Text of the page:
"We had 3,298 four-year-olds who were served in JCPS early childhood during the 2013-14 year," Branham said. "We believe there may have been as many as 2,300 four-year-old students who were not served in early childhood but may have been eligible."

Branham said data also indicated that 1,926 of the 2,300 incoming kindergarten students came straight from home last year.

"We especially want to target income-eligible students who come straight from the home to engage them in a quality childcare program," Branham said.

JCPS is also in the process of putting together a new application for a new Head Start grant.

As WDRB News reported in January, the district is at risk of losing $14 million annually in federal Head Start funds due to a deficiency found in its management of the federally funded preschool program.

The deficiency pertains to JCPS not properly documenting it had obtained or arranged further examination by a certified professional for 15 children who were in need of treatment ranging from dental care to hearing, and developmental and social-emotional screenings that indicated a need for diagnostic testing.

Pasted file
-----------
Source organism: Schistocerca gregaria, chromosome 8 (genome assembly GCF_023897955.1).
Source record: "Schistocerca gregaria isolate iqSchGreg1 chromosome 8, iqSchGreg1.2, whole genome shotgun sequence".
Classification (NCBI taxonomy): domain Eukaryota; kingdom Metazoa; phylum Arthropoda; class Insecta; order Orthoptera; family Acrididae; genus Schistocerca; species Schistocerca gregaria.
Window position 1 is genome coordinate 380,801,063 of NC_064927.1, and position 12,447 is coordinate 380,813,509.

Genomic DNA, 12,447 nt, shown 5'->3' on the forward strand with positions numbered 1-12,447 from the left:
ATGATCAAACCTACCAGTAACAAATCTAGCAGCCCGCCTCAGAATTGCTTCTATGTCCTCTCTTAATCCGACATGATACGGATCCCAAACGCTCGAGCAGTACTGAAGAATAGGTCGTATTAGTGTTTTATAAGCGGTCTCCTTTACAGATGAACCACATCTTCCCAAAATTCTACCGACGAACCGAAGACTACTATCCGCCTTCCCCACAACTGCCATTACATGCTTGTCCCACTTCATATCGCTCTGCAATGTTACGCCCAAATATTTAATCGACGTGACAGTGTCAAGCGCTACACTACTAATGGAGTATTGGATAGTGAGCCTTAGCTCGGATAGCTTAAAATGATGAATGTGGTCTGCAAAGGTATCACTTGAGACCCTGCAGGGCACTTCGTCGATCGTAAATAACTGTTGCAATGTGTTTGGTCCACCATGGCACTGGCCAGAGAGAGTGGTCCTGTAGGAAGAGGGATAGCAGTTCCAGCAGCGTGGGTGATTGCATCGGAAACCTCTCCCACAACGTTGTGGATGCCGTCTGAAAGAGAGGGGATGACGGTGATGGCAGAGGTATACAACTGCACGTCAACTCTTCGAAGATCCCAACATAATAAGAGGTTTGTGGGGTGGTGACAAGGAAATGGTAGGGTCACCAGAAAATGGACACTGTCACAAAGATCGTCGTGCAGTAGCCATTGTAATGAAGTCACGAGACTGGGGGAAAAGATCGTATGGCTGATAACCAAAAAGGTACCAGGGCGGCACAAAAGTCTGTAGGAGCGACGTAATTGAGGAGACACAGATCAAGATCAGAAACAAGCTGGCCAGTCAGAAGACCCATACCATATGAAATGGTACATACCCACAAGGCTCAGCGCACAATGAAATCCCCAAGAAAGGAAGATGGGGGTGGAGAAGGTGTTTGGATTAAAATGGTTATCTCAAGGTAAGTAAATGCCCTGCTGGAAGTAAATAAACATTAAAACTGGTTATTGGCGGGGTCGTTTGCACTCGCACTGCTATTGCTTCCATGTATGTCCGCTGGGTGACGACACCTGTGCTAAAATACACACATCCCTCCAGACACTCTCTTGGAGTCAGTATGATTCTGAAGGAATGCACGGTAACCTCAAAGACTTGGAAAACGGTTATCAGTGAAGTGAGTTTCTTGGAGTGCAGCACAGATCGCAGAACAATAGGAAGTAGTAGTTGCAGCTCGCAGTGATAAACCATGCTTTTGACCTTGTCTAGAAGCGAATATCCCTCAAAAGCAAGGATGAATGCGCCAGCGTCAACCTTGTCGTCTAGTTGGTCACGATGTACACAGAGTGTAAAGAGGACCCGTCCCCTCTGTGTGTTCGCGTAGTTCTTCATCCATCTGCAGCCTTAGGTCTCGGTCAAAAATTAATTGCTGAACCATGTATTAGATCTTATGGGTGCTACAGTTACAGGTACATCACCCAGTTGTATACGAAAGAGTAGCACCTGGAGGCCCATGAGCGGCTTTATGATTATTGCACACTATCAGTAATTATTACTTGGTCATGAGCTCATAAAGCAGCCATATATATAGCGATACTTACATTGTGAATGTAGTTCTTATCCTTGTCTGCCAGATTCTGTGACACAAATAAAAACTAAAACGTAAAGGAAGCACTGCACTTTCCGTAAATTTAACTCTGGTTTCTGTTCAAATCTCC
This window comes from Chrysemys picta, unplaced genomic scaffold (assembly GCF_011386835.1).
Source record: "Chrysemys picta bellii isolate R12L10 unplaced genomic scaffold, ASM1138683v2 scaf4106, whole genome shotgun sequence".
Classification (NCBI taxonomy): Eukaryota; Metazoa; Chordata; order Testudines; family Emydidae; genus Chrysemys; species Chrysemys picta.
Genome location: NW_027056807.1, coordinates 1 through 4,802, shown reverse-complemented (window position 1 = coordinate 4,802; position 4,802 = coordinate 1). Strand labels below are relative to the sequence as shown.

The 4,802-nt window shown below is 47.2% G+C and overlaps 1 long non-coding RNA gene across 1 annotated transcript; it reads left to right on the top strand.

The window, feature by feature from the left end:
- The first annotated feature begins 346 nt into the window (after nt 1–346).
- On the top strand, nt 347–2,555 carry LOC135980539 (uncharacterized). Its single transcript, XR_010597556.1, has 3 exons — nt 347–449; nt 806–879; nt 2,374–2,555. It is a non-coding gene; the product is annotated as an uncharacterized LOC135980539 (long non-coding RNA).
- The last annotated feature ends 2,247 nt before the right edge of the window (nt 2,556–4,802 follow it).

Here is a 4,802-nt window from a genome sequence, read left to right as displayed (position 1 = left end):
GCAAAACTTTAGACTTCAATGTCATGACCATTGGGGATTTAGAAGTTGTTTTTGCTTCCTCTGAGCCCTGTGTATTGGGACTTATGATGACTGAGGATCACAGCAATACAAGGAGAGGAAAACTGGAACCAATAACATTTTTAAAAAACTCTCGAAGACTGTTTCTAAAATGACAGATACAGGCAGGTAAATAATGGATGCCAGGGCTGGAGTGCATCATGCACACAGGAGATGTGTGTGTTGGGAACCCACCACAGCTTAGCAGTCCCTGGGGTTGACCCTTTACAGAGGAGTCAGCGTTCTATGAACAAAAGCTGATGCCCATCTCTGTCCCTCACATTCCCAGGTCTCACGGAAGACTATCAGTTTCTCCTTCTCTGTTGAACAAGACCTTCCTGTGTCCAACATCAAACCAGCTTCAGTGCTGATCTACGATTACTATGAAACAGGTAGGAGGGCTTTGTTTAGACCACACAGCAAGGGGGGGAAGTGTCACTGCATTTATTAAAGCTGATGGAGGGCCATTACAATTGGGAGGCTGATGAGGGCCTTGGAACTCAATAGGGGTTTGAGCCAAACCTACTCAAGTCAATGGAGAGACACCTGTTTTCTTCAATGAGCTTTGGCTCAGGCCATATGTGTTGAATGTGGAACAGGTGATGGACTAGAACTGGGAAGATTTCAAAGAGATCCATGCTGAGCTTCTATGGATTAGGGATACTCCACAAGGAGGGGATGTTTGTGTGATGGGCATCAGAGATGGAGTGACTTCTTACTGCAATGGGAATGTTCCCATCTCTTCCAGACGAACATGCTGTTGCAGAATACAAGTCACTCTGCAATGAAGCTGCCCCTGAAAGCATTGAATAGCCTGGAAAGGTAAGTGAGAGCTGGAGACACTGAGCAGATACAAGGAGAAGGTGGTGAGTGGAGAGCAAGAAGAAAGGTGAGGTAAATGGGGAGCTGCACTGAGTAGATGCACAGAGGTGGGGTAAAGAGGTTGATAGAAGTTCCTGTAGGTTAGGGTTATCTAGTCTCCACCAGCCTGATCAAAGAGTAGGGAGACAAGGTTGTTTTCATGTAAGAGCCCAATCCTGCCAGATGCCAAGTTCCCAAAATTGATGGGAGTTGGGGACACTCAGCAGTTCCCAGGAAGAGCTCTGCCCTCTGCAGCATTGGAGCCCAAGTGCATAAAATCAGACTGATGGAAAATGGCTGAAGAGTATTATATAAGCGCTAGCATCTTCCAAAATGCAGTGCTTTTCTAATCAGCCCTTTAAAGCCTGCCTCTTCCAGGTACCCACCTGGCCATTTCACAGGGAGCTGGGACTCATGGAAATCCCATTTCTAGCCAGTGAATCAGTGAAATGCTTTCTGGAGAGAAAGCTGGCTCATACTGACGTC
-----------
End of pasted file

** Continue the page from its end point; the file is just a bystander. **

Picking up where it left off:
Branham said the district has trained additional staff to properly record the required documents and it has improved its technology. JCPS has also contracted with community agencies to provide onsite dental and physical exams for early childhood students.

"We expect and anticipate applying for and getting the full amount of the grant," Branham said.

The application is due to the federal government by mid-September, she said.

Meanwhile, the district is continuing its efforts to expand and enhance its early childhood programming.

"We are moving forward," Francis said. "There's no question, we know that the research shows that if we want to have more kids kindergarten ready. Early childhood plays a vital role in that."

Reporter Antoinette Konz can be reached at 502-585-0838 or @tkonz on Twitter.